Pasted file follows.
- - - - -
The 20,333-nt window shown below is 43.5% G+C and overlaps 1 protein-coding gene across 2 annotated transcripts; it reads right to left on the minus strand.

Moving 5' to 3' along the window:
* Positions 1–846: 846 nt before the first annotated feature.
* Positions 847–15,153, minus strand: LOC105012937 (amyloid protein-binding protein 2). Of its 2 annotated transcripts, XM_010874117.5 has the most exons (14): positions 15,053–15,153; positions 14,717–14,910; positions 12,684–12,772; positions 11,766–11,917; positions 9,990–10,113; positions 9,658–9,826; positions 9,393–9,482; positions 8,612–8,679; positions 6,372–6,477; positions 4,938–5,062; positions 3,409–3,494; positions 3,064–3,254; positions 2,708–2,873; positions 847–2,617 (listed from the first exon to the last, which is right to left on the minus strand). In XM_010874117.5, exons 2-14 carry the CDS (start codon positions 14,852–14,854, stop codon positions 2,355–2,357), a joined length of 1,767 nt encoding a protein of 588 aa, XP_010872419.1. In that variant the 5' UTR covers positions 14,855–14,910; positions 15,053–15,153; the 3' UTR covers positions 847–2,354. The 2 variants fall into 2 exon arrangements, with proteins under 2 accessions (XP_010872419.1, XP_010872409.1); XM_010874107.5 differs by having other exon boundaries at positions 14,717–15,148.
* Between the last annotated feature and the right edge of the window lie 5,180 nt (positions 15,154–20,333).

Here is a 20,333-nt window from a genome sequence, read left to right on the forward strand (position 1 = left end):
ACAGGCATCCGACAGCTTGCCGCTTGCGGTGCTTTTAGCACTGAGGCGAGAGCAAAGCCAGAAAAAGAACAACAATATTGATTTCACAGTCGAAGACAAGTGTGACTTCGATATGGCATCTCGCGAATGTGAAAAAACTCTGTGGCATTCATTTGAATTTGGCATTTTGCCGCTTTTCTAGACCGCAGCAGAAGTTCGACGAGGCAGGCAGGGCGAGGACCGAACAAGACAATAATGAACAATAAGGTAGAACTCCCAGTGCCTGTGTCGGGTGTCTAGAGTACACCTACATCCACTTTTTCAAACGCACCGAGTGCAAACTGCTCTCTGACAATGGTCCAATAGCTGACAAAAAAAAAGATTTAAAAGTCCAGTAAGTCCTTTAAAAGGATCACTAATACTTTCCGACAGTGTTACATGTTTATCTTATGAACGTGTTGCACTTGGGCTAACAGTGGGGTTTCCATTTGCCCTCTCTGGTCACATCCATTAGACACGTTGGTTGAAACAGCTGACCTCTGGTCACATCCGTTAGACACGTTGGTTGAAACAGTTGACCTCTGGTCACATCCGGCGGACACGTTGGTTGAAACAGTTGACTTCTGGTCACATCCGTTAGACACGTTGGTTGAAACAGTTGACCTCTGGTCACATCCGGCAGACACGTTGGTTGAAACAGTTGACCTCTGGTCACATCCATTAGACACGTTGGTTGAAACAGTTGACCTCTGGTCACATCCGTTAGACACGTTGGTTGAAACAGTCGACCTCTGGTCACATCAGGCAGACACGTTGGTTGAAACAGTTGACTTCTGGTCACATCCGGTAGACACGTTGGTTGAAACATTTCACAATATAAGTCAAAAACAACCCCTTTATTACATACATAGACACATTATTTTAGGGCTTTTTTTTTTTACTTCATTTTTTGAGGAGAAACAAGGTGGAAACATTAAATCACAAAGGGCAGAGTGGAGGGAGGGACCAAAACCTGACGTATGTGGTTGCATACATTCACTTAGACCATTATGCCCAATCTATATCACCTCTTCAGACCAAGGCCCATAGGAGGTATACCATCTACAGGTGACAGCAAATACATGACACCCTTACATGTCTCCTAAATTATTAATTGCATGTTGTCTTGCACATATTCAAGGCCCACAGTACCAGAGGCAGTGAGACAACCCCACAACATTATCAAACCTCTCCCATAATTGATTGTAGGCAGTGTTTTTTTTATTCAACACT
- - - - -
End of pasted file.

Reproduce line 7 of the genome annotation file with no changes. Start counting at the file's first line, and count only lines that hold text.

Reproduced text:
ACAGGCATCCGACAGCTTGCCGCTTGCGGTGCTTTTAGCACTGAGGCGAGAGCAAAGCCAGAAAAAGAACAACAATATTGATTTCACAGTCGAAGACAAGTGTGACTTCGATATGGCATCTCGCGAATGTGAAAAAACTCTGTGGCATTCATTTGAATTTGGCATTTTGCCGCTTTTCTAGACCGCAGCAGAAGTTCGACGAGGCAGGCAGGGCGAGGACCGAACAAGACAATAATGAACAATAAGGTAGAACTCCCAGTGCCTGTGTCGGGTGTCTAGAGTACACCTACATCCACTTTTTCAAACGCACCGAGTGCAAACTGCTCTCTGACAATGGTCCAATAGCTGACAAAAAAAAAGATTTAAAAGTCCAGTAAGTCCTTTAAAAGGATCACTAATACTTTCCGACAGTGTTACATGTTTATCTTATGAACGTGTTGCACTTGGGCTAACAGTGGGGTTTCCATTTGCCCTCTCTGGTCACATCCATTAGACACGTTGGTTGAAACAGCTGACCTCTGGTCACATCCGTTAGACACGTTGGTTGAAACAGTTGACCTCTGGTCACATCCGGCGGACACGTTGGTTGAAACAGTTGACTTCTGGTCACATCCGTTAGACACGTTGGTTGAAACAGTTGACCTCTGGTCACATCCGGCAGACACGTTGGTTGAAACAGTTGACCTCTGGTCACATCCATTAGACACGTTGGTTGAAACAGTTGACCTCTGGTCACATCCGTTAGACACGTTGGTTGAAACAGTCGACCTCTGGTCACATCAGGCAGACACGTTGGTTGAAACAGTTGACTTCTGGTCACATCCGGTAGACACGTTGGTTGAAACATTTCACAATATAAGTCAAAAACAACCCCTTTATTACATACATAGACACATTATTTTAGGGCTTTTTTTTTTTACTTCATTTTTTGAGGAGAAACAAGGTGGAAACATTAAATCACAAAGGGCAGAGTGGAGGGAGGGACCAAAACCTGACGTATGTGGTTGCATACATTCACTTAGACCATTATGCCCAATCTATATCACCTCTTCAGACCAAGGCCCATAGGAGGTATACCATCTACAGGTGACAGCAAATACATGACACCCTTACATGTCTCCTAAATTATTAATTGCATGTTGTCTTGCACATATTCAAGGCCCACAGTACCAGAGGCAGTGAGACAACCCCACAACATTATCAAACCTCTCCCATAATTGATTGTAGGCAGTGTTTTTTTTATTCAACACT